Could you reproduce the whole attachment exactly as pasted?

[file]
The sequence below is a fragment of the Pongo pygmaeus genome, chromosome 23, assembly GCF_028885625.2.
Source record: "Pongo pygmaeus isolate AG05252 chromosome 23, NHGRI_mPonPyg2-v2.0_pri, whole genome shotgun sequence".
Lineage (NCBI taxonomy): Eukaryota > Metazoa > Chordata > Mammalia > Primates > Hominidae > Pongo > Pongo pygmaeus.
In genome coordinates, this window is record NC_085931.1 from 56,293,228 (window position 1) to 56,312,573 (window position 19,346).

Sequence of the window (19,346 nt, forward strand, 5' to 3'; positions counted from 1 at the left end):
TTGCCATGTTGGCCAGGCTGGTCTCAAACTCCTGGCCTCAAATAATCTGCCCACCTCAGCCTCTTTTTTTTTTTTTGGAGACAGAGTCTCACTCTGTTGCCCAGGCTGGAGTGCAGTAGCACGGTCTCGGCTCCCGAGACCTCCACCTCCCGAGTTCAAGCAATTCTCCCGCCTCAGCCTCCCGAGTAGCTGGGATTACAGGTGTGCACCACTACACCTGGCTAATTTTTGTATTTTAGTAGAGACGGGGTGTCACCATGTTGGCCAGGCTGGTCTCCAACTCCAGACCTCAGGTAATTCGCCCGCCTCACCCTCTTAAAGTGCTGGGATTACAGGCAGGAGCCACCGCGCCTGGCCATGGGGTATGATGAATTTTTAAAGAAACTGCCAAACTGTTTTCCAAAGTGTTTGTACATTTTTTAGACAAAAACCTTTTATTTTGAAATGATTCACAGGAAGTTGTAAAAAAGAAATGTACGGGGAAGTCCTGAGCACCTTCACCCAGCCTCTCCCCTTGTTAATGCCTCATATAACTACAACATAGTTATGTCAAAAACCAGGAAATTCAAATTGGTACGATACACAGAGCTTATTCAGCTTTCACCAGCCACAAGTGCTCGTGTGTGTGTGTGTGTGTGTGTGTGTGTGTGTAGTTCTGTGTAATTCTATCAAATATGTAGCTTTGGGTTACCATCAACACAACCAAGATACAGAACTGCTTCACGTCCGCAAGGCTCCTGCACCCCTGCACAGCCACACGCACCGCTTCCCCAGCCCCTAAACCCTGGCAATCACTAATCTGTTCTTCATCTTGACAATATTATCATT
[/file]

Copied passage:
The sequence below is a fragment of the Pongo pygmaeus genome, chromosome 23, assembly GCF_028885625.2.
Source record: "Pongo pygmaeus isolate AG05252 chromosome 23, NHGRI_mPonPyg2-v2.0_pri, whole genome shotgun sequence".
Lineage (NCBI taxonomy): Eukaryota > Metazoa > Chordata > Mammalia > Primates > Hominidae > Pongo > Pongo pygmaeus.
In genome coordinates, this window is record NC_085931.1 from 56,293,228 (window position 1) to 56,312,573 (window position 19,346).

Sequence of the window (19,346 nt, forward strand, 5' to 3'; positions counted from 1 at the left end):
TTGCCATGTTGGCCAGGCTGGTCTCAAACTCCTGGCCTCAAATAATCTGCCCACCTCAGCCTCTTTTTTTTTTTTTGGAGACAGAGTCTCACTCTGTTGCCCAGGCTGGAGTGCAGTAGCACGGTCTCGGCTCCCGAGACCTCCACCTCCCGAGTTCAAGCAATTCTCCCGCCTCAGCCTCCCGAGTAGCTGGGATTACAGGTGTGCACCACTACACCTGGCTAATTTTTGTATTTTAGTAGAGACGGGGTGTCACCATGTTGGCCAGGCTGGTCTCCAACTCCAGACCTCAGGTAATTCGCCCGCCTCACCCTCTTAAAGTGCTGGGATTACAGGCAGGAGCCACCGCGCCTGGCCATGGGGTATGATGAATTTTTAAAGAAACTGCCAAACTGTTTTCCAAAGTGTTTGTACATTTTTTAGACAAAAACCTTTTATTTTGAAATGATTCACAGGAAGTTGTAAAAAAGAAATGTACGGGGAAGTCCTGAGCACCTTCACCCAGCCTCTCCCCTTGTTAATGCCTCATATAACTACAACATAGTTATGTCAAAAACCAGGAAATTCAAATTGGTACGATACACAGAGCTTATTCAGCTTTCACCAGCCACAAGTGCTCGTGTGTGTGTGTGTGTGTGTGTGTGTGTGTGTAGTTCTGTGTAATTCTATCAAATATGTAGCTTTGGGTTACCATCAACACAACCAAGATACAGAACTGCTTCACGTCCGCAAGGCTCCTGCACCCCTGCACAGCCACACGCACCGCTTCCCCAGCCCCTAAACCCTGGCAATCACTAATCTGTTCTTCATCTTGACAATATTATCATT